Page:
Julie Jancius: Amazing. Amazing. Well, I wonder into just about spirituality in general and Bunny. And Bunny coming into your life and maybe just that connection in general, not being religious in any way, shape or form, but just the spiritual connection and how it’s changed your concept of life and everything.

Alexis Devine: Yeah, well, having Bunny in my world has changed everything about my life. Like, 100%. It has rewritten the script and I’ve never considered myself a particularly spiritual person, but I do kind of have a sense that there are things going on in the universe that are outside of my control, but that are leading me in a direction that is meaningful. And I certainly have felt that here, like, never in a million years would I have imagined myself with three dogs, uh, with one of them who’s reactive. Never thought I’d be a dog trainer. Never thought I would write a book. Something really exciting has just happened that might be too early for me to share, but environment plays such a tremendous role in how dogs thrive or don’t thrive, and same with humans. And so I was recently able to put an offer on a property with a huge amount of acreage where I can go escape with my dogs and give them a quality of life that they thus far haven’t really. So I’m really, really excited for this next chapter to be able to go explore the impact of environment on all of our mental health and see perhaps that correlates with Bunny’s physical health as well. She’s got some conditions that make it hard for her to exist happily on a day to day basis. And I’m thinking that some of these subtle changes that the universe has brought around and sort of manifested might make this next chapter really beautiful for us.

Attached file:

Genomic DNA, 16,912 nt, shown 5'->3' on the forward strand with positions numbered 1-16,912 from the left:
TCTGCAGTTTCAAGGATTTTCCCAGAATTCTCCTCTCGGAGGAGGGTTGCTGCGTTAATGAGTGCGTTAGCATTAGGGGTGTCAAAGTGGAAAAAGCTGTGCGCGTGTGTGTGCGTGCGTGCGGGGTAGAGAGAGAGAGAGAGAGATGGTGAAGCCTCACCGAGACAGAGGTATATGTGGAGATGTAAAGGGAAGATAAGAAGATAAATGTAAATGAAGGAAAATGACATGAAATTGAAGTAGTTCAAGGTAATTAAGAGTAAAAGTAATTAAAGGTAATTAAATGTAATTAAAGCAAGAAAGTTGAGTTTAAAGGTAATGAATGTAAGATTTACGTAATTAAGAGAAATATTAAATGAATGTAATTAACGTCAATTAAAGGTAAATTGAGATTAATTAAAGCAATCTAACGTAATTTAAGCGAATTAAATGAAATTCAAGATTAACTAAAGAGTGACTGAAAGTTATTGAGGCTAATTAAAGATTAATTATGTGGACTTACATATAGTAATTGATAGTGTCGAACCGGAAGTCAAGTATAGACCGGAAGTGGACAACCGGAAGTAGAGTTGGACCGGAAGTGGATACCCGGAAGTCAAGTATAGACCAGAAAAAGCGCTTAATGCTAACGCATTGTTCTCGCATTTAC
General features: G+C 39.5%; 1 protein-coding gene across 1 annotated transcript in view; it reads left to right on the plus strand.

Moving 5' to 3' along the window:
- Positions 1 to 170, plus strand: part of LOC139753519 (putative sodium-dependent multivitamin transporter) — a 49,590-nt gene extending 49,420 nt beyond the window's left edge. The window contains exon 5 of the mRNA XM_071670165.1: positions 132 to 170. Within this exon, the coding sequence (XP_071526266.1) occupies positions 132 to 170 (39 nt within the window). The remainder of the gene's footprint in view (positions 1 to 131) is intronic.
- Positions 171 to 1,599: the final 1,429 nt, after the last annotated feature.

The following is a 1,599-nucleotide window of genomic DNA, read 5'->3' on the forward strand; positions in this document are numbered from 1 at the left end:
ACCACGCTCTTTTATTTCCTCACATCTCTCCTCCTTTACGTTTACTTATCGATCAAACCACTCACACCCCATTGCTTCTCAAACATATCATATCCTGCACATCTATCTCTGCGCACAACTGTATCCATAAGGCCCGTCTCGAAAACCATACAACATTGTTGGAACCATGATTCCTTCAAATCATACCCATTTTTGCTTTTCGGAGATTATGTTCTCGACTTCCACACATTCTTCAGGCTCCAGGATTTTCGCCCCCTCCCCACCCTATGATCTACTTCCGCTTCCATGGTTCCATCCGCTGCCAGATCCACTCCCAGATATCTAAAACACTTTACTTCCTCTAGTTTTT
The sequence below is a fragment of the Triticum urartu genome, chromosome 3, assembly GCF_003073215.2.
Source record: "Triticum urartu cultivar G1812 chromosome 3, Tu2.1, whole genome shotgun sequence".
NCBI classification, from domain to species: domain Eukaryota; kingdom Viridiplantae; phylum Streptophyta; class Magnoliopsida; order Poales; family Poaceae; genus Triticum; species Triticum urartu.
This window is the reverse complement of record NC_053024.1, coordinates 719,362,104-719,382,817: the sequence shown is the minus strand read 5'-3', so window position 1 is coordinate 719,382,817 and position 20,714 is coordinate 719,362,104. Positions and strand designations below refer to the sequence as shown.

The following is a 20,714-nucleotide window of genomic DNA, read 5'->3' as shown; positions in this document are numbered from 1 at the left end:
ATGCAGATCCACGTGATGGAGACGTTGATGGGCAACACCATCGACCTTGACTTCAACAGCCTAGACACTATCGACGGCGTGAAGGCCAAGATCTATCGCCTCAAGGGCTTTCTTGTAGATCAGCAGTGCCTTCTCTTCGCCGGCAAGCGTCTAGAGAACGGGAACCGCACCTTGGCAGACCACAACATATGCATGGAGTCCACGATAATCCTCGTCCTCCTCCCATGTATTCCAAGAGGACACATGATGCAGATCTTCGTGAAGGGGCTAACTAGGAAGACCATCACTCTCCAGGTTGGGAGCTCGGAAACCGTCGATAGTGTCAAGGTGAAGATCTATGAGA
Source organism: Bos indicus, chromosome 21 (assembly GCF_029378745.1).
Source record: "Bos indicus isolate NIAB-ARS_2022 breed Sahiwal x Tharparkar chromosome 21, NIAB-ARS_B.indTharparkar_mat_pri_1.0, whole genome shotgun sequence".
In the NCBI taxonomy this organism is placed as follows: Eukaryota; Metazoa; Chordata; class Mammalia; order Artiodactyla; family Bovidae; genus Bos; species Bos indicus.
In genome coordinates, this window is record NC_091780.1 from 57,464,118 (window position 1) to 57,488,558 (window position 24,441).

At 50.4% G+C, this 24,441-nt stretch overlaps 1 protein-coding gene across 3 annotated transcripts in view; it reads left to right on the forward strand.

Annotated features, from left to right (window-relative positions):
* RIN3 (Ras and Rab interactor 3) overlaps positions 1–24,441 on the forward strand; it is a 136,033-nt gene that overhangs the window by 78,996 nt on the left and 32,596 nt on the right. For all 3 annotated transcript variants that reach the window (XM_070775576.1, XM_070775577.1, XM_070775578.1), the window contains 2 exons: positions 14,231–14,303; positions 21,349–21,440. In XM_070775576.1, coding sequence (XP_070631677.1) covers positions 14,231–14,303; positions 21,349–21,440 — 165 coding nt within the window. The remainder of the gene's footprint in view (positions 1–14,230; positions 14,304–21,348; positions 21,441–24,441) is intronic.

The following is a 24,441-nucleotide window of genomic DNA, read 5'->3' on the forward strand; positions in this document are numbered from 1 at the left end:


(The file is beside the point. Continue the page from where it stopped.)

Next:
Julie Jancius: I know you can never know, but is there also, like, a form of telepathy where she doesn’t even have to use the button sometimes and you just know what she’s thinking?

Alexis Devine: Oh, definitely. I’m not sure if I would call it telepathy so much. It’s just, like, really subtle body language that I’ve become really keyed into, and maybe those are one and the same, but I definitely don’t always need the buttons to know what she’s thinking.

Julie Jancius: Amazing. When you were writing your book, because when you’re in the writing process, there’s just so much that comes up and there’s just some really big aha moments that you, as an author, tend to love within the book. What was that for you?